Panel examines intersection of reproductive justice and mass incarceration

Monday, December 3, 2018 - 9:17pm

Deborah Landis Lewis, St. Joseph Mercy OB/GYN specialist, discusses reforms for the reproductive rights of incarcerated women at the Insights and Intersections of Reproductive Justice and Mass Incarceration Panel in the School of Public Health Monday.

Deborah Landis Lewis, St. Joseph Mercy OB/GYN specialist, discusses reforms for the reproductive rights of incarcerated women at the Insights and Intersections of Reproductive Justice and Mass Incarceration Panel in the School of Public Health Monday. Buy this photo
Sarah Kunkel/Daily

The Michigan Prison Doula Initiative hosted a panel made up of seven formerly incarcerated people, health care professionals and MPDI staff Monday night to discuss insights on the intersections of reproductive justice and mass incarceration.

According to Public Health junior Sitara Murali, the director for Community Outreach and Activism of the University of Michigan’s Prison Birth Project, as well as one of the organizers of the event, the purpose of the event was to bring the experiences of those exposed to the prison system to light and increase communication about the system as a whole. 

“Tonight’s event was basically a way for our student org, the Prison Birth Project, to highlight the experiences of people that have firsthand been involved in the prison systems,” Murali said. “Either they were incarcerated, or they worked there, or they work with populations –– women specifically –– that were incarcerated, and we just thought it was a really important conversation to bring to campus and something that a lot of people don’t have a lot of understanding about.”

 

The goal of MPDI is to “provide comprehensive childbirth education and professional doula services to women in Womens Huron Valley Correctional Facility.” It collaborates with various organizations and encourages volunteer participation.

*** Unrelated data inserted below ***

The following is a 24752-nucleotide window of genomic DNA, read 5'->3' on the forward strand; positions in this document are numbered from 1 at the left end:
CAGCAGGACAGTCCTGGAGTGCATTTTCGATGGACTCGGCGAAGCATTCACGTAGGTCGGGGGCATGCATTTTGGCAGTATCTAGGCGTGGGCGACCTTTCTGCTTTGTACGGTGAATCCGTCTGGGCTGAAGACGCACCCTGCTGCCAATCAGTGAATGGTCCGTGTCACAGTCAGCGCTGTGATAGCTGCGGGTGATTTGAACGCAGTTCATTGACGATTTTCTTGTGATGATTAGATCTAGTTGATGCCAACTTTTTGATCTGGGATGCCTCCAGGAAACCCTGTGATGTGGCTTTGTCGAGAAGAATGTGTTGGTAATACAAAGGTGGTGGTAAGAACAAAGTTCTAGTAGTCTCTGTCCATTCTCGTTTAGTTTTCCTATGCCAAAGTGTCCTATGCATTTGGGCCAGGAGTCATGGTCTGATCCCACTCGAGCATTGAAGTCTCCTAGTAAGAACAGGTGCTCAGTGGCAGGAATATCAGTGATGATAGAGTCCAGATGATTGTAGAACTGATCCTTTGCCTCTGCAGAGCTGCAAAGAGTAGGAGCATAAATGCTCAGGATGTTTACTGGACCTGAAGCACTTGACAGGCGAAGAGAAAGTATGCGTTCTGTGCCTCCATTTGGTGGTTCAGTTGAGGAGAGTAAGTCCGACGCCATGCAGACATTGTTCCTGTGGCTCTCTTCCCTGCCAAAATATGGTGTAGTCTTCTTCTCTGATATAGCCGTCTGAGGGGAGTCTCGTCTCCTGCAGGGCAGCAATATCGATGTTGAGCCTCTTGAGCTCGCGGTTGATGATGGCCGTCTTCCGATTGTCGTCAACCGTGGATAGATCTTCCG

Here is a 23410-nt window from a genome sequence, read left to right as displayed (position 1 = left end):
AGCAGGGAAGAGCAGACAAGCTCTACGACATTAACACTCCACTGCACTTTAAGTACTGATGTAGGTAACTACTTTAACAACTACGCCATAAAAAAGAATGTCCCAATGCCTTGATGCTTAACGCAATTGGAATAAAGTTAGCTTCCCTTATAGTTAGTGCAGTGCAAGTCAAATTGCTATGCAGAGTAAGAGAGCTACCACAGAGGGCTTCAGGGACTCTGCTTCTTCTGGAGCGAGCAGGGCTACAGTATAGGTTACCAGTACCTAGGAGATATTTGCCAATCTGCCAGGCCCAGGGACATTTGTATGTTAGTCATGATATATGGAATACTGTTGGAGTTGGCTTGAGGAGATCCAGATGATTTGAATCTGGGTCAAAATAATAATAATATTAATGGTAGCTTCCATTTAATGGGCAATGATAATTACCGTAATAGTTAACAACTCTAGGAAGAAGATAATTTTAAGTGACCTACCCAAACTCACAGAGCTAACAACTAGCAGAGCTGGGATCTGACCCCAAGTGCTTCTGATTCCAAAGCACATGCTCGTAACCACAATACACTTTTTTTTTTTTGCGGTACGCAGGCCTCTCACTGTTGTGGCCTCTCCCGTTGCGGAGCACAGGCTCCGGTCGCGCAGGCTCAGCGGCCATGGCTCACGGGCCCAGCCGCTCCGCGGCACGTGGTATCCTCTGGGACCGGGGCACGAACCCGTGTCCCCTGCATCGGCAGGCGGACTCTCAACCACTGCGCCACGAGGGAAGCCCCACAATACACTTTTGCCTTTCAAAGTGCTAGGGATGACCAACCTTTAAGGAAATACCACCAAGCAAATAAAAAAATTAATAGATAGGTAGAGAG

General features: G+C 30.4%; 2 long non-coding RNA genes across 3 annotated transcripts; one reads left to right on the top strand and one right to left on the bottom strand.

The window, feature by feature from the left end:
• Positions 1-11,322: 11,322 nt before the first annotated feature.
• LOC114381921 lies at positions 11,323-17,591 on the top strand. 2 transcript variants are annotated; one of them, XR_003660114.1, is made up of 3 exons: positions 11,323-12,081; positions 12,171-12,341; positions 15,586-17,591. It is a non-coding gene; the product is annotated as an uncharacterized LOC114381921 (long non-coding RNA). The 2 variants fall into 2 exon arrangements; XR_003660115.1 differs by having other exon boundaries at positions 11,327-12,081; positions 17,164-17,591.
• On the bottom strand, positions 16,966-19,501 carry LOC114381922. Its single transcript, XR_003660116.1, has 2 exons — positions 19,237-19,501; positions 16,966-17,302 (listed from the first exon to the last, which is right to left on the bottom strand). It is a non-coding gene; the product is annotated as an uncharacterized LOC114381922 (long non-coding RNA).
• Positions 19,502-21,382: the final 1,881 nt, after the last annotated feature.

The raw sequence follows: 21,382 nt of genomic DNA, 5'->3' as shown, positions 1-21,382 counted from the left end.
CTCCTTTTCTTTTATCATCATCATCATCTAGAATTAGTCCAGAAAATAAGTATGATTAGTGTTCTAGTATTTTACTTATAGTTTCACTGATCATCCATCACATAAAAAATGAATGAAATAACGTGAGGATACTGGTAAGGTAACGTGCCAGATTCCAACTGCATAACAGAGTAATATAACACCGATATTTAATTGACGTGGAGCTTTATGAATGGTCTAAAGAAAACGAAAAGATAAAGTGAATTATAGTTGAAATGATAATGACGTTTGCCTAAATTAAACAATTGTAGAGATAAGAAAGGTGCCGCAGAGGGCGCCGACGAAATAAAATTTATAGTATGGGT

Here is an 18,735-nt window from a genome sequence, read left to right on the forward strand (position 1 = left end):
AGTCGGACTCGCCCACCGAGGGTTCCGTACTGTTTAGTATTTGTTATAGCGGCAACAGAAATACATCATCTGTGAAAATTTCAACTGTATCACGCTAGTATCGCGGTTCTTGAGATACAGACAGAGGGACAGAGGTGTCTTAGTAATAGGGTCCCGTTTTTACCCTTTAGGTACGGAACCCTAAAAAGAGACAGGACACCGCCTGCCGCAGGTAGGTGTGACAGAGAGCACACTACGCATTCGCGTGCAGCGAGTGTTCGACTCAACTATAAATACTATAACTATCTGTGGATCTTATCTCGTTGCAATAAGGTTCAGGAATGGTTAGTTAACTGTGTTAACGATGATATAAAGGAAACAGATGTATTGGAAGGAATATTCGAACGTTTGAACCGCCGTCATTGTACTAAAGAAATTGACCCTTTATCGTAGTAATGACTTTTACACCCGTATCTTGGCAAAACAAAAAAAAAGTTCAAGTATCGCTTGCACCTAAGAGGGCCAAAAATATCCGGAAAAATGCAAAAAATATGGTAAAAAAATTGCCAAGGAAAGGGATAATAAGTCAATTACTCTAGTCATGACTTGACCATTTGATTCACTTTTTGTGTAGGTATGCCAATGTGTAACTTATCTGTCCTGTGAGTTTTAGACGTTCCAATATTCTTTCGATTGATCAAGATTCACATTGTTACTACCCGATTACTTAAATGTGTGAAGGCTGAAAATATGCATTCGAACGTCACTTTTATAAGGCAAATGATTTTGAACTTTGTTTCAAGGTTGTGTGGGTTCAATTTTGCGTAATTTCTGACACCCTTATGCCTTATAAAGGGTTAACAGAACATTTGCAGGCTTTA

Many of the panelists shared intimate experiences about their times in prison in which they felt personally impacted by injustices within the system. MPDI Executive Director Jacqueline Williams described the impact she hoped the panelists had on the attendees.

 

“I hope what the panelists said today changes their perceptions of what people actually have to go through in prison,” Williams said. “There’s this conception that, Oh, they get fed three meals a day and all of their needs are attended to. And as you heard, it can sometimes take an enormous amount of agency and self-advocacy to get even the most baseline accommodations.”

 

Currently, the U.S. makes up about 5 percent of the world’s population. At the same time, 25 percent of the world’s prisoners reside in the U.S.

 

In women’s prisons in the U.S., 85 percent of inmates are mothers and 25 percent were pregnant on arrest or gave birth within the last year. Based off of these statistics, Williams spoke about the most effective manner in which the U.S. should approach the issues within the prison system.

“When we think about health care and reproductive justice, it’s just unsustainable to think that we can provide adequate health care and progressive reproductive justice when we have so many people in prison and so many of those people are in prison for non-violent drug offenses,” Williams said. “There are alternatives to this that countries participate in like… more actual safety nets before people actually end up in prison. Those would be the most effective investments that we could make.”

Based on her own experiences incarcerated, panelist Asia Johnson highlighted the large positive impact students within the audience could make by volunteering at the prison.

“The students at U-M have been so instrumental in me becoming the woman that I am today,” Johnson said. “Even though I went to prison, I spent nine years of my life away, I feel like this is the best me that I’ve been in my whole life, and it’s only because people gave me their time.”

LSA senior Michele Laarman emphasized the importance of University students being aware of both reproductive injustice and mass incarceration.

 “Incarceration is a huge part of this nation,” Laarman said. “Not to know about stuff that’s going on all over the country and on such a massive scale, that’s not okay after you come out of a four-year degree program –– especially if you’re in social sciences or humanities, but it’s important for anyone.”

Update: A previous version of this article misstated the school affiliation of one of the students quoted.